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Chapter 7

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  1. Chapter 7 Gene Experssion and Control Part 3

  2. Mutated Genes and Their Products • Mutations are changes in the sequence of a cell’s DNA. • If a mutation changes the genetic instructions for building a protein, an altered polypeptide product will result. • Since the genetic code is a degenerate code, a change in the sequence of the DNA does not have to code for an altered polypeptide. • For example, a mutation that changes UCU to UCC will still code for the amino acid serine. Therefore, there will be no change in the polypeptide product. • A mutation like this is called a silent mutation since it does not affect the amino acid sequence of the polypeptide that is produced from the gene. • However, there are other mutations that have drastic effects.

  3. Mutated Genes and Their Products • A mutation in the hemoglobin molecule can provide us with such an example. • A red blood cell carries oxygen molecules bound to hemoglobin molecules. As these cells circulate through the lungs, the hemoglobin proteins bind oxygen gas, then give it up in the tissues. The the red blood cells return to the lungs where their hemoglobin can pick up more oxygen. • The hemoglobin protein can only bind oxygen because of its structure. It is made of four polypeptide chains (called globins). Each chain folds around a heme group, which is a cofactor with an iron atom at its center. Oxygen binds to hemoglobin at these iron atoms. • In adults, each hemoglobin molecule is made up of two alpha globin chains and two beta globin chains. • Defects in these chains can cause a condition known as anemia, in which a person’s blood is deficient in red blood cells or in hemoglobin. Either way, this limits the blood’s ability to carry oxygen.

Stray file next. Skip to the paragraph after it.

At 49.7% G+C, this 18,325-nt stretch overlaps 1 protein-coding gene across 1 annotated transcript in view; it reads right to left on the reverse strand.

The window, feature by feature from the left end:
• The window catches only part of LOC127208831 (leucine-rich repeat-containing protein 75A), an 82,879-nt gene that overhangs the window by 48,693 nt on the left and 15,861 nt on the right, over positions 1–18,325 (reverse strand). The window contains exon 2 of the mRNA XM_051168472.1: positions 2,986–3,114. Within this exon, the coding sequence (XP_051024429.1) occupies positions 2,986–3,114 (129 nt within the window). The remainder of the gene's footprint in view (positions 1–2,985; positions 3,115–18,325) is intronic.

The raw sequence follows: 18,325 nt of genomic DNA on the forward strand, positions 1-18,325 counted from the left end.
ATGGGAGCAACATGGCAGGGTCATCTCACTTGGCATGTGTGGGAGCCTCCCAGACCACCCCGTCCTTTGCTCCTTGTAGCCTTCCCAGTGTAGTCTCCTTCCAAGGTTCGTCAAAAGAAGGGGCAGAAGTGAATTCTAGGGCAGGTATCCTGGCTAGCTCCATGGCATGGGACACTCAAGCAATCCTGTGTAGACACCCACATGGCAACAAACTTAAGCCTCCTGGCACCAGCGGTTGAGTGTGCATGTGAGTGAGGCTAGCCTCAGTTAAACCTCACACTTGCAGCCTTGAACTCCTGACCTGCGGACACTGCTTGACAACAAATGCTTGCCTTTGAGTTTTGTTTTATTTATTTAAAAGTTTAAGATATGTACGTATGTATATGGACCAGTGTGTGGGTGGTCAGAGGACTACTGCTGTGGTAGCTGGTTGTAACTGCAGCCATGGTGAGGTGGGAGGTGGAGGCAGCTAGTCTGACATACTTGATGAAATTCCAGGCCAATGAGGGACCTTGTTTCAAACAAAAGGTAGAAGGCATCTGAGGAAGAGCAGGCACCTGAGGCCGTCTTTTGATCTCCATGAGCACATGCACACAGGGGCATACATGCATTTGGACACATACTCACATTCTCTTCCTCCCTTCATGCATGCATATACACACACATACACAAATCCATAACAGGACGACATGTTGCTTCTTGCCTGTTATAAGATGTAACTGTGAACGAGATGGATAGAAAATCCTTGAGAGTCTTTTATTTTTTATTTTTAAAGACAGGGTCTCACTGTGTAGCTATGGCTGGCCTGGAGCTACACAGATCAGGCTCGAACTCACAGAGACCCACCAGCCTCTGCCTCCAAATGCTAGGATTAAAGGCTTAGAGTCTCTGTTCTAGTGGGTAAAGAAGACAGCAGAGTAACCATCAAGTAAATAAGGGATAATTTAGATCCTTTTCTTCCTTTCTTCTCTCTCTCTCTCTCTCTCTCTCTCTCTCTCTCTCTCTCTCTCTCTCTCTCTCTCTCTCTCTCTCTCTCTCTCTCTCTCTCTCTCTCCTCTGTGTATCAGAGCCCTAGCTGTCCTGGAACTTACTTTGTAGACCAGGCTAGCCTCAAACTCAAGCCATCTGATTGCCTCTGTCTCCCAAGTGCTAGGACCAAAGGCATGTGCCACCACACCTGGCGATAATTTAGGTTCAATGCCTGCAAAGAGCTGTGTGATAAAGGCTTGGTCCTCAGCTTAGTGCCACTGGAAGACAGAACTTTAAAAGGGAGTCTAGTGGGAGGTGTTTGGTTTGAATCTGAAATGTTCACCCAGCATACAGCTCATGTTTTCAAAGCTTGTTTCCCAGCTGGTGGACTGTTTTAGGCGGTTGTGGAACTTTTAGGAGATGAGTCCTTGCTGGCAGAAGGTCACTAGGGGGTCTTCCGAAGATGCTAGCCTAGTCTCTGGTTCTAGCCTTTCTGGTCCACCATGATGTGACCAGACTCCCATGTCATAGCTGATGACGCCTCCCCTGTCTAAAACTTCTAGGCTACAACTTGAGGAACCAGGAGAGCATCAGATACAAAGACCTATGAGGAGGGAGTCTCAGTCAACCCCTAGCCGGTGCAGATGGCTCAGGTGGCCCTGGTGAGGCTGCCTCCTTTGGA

4. Mutated Genes and Their Products • A deletion mutation is a mutation in which one or more nucleotides are lost from the DNA. • The loss of a particular nucleotide from one of the beta globin chains causes beta thalassemia, which is a type of anemia. • A deletion is a frame shift mutation since it causes the reading frame of mRNA codons to shift. • This shift messes up the genetic message as in the example below: • Normal Message: The fat cat ate the rat. • Deletion occurs (T deleted): hefatcatatet her at.

  5. Mutated Genes and their products • An insertion or addition mutation occurs when extra bases become inserted or added into the DNA. • Like a deletion, insertion/addition mutation are frame shift mutations since they also cause the reading frame of mRNA codons to shift. • Example: • Normal message: The fat cat ate the rat. • Insertion occurs (Another T added): TThefatca tat eth era t.

  6. Mutated genes and their products • With a base-pair substitution mutation, a nucleotide and its partner are replaced by a different base pair. • This can result in an amino acid change or a premature stop codon in the mRNA. • Sickle cell anemia is a result of a substitution mutation. • These mutations are called missense mutations. Since they do not shift the reading frame, they do not totally change the message, but they may cause the message to be slightly different if the amino acid is changed as a result of the mutation. • Example: • Normal message: The fat cat ate the rat. • Sustitution occurs (r substituted for c): The fat rat ate the bat.